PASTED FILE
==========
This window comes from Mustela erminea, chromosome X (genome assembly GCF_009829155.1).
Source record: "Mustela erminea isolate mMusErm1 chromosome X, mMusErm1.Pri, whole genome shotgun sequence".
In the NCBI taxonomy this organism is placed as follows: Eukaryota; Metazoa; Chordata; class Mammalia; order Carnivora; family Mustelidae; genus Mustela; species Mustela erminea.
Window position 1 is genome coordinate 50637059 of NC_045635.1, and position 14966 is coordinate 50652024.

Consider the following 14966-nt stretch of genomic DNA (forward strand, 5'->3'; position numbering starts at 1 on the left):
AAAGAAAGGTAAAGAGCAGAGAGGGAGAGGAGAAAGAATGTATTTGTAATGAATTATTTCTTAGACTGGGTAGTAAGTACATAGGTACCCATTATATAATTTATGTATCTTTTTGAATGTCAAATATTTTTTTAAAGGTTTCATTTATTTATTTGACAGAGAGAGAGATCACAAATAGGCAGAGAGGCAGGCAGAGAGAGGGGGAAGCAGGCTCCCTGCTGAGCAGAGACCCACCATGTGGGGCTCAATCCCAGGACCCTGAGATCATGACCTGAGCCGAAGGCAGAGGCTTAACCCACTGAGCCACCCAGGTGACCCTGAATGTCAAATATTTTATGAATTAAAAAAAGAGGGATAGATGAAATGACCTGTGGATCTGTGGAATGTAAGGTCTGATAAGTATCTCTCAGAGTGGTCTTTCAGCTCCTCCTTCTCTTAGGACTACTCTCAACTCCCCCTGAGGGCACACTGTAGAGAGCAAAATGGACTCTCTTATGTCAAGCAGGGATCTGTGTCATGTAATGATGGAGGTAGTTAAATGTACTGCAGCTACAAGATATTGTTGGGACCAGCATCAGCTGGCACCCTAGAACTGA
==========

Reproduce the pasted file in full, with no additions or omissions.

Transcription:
This window comes from Mustela erminea, chromosome X (genome assembly GCF_009829155.1).
Source record: "Mustela erminea isolate mMusErm1 chromosome X, mMusErm1.Pri, whole genome shotgun sequence".
In the NCBI taxonomy this organism is placed as follows: Eukaryota; Metazoa; Chordata; class Mammalia; order Carnivora; family Mustelidae; genus Mustela; species Mustela erminea.
Window position 1 is genome coordinate 50637059 of NC_045635.1, and position 14966 is coordinate 50652024.

Consider the following 14966-nt stretch of genomic DNA (forward strand, 5'->3'; position numbering starts at 1 on the left):
AAAGAAAGGTAAAGAGCAGAGAGGGAGAGGAGAAAGAATGTATTTGTAATGAATTATTTCTTAGACTGGGTAGTAAGTACATAGGTACCCATTATATAATTTATGTATCTTTTTGAATGTCAAATATTTTTTTAAAGGTTTCATTTATTTATTTGACAGAGAGAGAGATCACAAATAGGCAGAGAGGCAGGCAGAGAGAGGGGGAAGCAGGCTCCCTGCTGAGCAGAGACCCACCATGTGGGGCTCAATCCCAGGACCCTGAGATCATGACCTGAGCCGAAGGCAGAGGCTTAACCCACTGAGCCACCCAGGTGACCCTGAATGTCAAATATTTTATGAATTAAAAAAAGAGGGATAGATGAAATGACCTGTGGATCTGTGGAATGTAAGGTCTGATAAGTATCTCTCAGAGTGGTCTTTCAGCTCCTCCTTCTCTTAGGACTACTCTCAACTCCCCCTGAGGGCACACTGTAGAGAGCAAAATGGACTCTCTTATGTCAAGCAGGGATCTGTGTCATGTAATGATGGAGGTAGTTAAATGTACTGCAGCTACAAGATATTGTTGGGACCAGCATCAGCTGGCACCCTAGAACTGA